Featured Research

from universities, journals, and other organizations

A new cryptic spider species from Africa

Date:
March 7, 2013
Source:
Pensoft Publishers
Summary:
A revision of the cryptic, ground-dwelling spider genus Copa for the continental Afrotropical Region adds a new species to the genus, but altogether reduces the number of species in the region from four to two. A close look at the biology of the two described regional representatives display astonishing extremes in their vagility and ecological flexibility.

This is a picture of a male Copa kei from Cwebe Nature Reserve, South Africa.
Credit: Charles Richard Haddad/CC-BY 3.0

The species from the genus Copa are very common spiders found in the leaf litter of various habitats. Being predominantly ground-living, they occur widely in savanna woodlands but also occasionally in forests, where they are well camouflaged. They usually share the litter microhabitats with several other species of the family Corinnidae. The spiders from this cryptic, ground-dwelling genus in the continental Afrotropical Region are revised in a study published in the open access journal Zookeys.

Related Articles


The number of continental species in the Afrotropical Region has been reduced from four to two, one of which is newly described. While C. flavoplumosa is widespread throughout the region (from Guineι in the west to Tanzania in the east, and from Nigeria in the north to South Africa in the south), the new species, C. kei, is endemic to southeastern South Africa.

The two species represent extremes regarding both vagility and ecological flexibility. C. flavoplumosa provides a useful example of extreme habitat flexibility, occupying habitats from forests to semi-deserts. It is particularly prevalent in savanna habitats on the continent, but also occurs in various forest types and grasslands. They have been occasionally collected in agroecosystems, specifically from the canopies of orchard crops in South Africa (avocadoes, macadamias and pistachios), which is in stark contrast to their almost exclusive ground-dwelling habits in natural habitats. The reasons for this ecological divergence, however, are unknown.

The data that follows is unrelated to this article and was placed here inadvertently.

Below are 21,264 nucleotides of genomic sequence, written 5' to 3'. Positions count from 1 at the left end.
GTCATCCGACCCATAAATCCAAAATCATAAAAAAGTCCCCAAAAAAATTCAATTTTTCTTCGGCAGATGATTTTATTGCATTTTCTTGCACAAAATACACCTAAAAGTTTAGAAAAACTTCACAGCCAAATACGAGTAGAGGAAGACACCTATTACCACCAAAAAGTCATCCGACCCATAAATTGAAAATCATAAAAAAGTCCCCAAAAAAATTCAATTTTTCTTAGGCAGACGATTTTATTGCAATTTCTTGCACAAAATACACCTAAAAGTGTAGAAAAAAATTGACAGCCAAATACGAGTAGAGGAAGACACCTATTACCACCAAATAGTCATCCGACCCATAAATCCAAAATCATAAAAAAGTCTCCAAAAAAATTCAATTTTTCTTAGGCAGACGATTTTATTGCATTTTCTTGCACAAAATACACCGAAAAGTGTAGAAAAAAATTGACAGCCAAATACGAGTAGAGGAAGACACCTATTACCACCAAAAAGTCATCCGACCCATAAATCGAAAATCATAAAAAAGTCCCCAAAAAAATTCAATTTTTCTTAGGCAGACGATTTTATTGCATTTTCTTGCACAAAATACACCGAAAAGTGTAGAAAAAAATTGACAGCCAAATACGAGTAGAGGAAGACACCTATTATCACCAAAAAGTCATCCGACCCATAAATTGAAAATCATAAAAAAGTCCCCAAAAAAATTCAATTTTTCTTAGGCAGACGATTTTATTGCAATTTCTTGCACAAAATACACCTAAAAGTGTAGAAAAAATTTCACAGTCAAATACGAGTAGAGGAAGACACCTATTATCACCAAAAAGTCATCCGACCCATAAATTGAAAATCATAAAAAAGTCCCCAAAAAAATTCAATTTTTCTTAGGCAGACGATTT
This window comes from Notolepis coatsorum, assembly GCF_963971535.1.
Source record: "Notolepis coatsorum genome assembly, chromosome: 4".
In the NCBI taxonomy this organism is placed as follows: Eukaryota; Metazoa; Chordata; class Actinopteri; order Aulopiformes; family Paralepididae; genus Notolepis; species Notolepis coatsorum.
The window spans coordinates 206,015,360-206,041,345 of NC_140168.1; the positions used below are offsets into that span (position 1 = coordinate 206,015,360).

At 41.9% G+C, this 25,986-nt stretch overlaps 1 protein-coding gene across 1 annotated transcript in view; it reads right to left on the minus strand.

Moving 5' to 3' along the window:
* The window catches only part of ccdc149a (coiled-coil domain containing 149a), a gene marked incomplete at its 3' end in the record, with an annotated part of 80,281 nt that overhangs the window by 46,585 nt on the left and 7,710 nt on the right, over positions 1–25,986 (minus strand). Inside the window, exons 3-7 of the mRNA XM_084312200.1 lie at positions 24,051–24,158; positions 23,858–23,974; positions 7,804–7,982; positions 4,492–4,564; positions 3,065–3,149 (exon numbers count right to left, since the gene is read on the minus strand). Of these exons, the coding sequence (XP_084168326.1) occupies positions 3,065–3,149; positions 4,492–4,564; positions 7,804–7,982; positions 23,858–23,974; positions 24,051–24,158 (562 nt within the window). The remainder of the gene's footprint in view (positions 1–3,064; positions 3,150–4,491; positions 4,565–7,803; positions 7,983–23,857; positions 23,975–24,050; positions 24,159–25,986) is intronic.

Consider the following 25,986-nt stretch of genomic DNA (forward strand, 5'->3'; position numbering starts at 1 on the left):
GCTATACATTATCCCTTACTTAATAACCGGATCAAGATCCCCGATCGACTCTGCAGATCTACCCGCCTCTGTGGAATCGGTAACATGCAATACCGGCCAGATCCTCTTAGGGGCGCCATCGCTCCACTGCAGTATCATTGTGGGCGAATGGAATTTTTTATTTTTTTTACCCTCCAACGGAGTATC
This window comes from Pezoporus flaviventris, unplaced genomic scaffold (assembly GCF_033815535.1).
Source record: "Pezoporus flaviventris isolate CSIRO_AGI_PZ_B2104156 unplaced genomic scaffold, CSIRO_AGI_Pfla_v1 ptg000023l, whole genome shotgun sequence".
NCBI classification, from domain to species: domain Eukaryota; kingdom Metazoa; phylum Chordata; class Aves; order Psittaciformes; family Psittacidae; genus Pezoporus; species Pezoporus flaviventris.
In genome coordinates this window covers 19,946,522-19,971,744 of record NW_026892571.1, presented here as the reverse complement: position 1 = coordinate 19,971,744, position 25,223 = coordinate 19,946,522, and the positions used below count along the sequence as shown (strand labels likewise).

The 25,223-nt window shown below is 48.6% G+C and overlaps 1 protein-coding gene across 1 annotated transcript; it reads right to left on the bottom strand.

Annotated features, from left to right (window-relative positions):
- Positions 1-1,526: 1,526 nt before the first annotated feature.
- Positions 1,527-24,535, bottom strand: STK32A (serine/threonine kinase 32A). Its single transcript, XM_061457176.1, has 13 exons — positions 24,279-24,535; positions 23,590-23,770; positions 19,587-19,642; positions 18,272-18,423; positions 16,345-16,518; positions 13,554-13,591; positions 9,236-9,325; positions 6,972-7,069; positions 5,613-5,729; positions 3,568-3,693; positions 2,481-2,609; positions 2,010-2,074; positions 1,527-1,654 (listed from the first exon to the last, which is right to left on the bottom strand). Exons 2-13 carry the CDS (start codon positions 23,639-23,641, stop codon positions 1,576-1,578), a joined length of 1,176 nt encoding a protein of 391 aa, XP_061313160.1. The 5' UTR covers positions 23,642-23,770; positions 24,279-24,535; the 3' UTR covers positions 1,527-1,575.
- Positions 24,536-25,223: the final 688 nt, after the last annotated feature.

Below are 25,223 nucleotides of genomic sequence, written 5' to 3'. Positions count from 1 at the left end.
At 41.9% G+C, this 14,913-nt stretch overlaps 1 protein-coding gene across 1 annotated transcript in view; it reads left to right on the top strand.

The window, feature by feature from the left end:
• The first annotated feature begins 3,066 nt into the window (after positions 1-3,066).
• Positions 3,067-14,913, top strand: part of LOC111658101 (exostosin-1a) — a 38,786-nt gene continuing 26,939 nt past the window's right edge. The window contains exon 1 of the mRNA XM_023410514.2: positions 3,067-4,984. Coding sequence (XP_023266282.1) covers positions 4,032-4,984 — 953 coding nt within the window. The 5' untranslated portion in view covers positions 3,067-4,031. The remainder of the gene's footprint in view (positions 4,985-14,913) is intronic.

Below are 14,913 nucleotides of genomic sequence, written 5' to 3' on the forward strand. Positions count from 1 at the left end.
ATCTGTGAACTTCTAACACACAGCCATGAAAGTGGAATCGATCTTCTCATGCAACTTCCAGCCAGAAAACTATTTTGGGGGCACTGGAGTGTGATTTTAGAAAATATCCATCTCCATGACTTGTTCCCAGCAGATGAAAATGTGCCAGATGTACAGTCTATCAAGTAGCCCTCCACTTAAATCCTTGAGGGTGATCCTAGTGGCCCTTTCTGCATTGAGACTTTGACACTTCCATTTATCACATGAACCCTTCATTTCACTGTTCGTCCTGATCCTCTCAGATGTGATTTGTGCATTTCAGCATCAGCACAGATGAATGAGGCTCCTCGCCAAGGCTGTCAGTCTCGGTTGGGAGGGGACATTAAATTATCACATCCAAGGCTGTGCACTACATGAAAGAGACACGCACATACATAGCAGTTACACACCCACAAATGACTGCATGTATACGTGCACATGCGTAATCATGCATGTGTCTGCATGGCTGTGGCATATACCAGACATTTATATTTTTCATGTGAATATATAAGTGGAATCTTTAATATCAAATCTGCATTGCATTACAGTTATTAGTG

The newly described species, C. kei, is very closely associated and believed to be endemic to the Afromontane and coastal forests in South Africa. The species has a distribution falling entirely within the Maputaland-Pondoland-Albany Centre of Endemism in South Africa, where an extraordinary amount of endemic species is found, with around 30 endemic reptiles and emblematic mammals such as the blue duiker antelope.

The new species, C. kei, can be easily recognised by a distinct dorsal black spot on the anterior of the abdomen. The specific name of the species refers to the type locality, the town Kei Mouth, located at the estuary of the Great Kei River in the Eastern Cape Province.


Story Source:

The above story is based on materials provided by Pensoft Publishers. The original story is licensed under a Creative Commons License. Note: Materials may be edited for content and length.


Journal Reference:

  1. Charles Haddad. A revision of the continental species of Copa Simon, 1885 (Araneae, Corinnidae) in the Afrotropical Region. ZooKeys, 2013; 276 (0): 1 DOI: 10.3897/zookeys.276.4233

Cite This Page: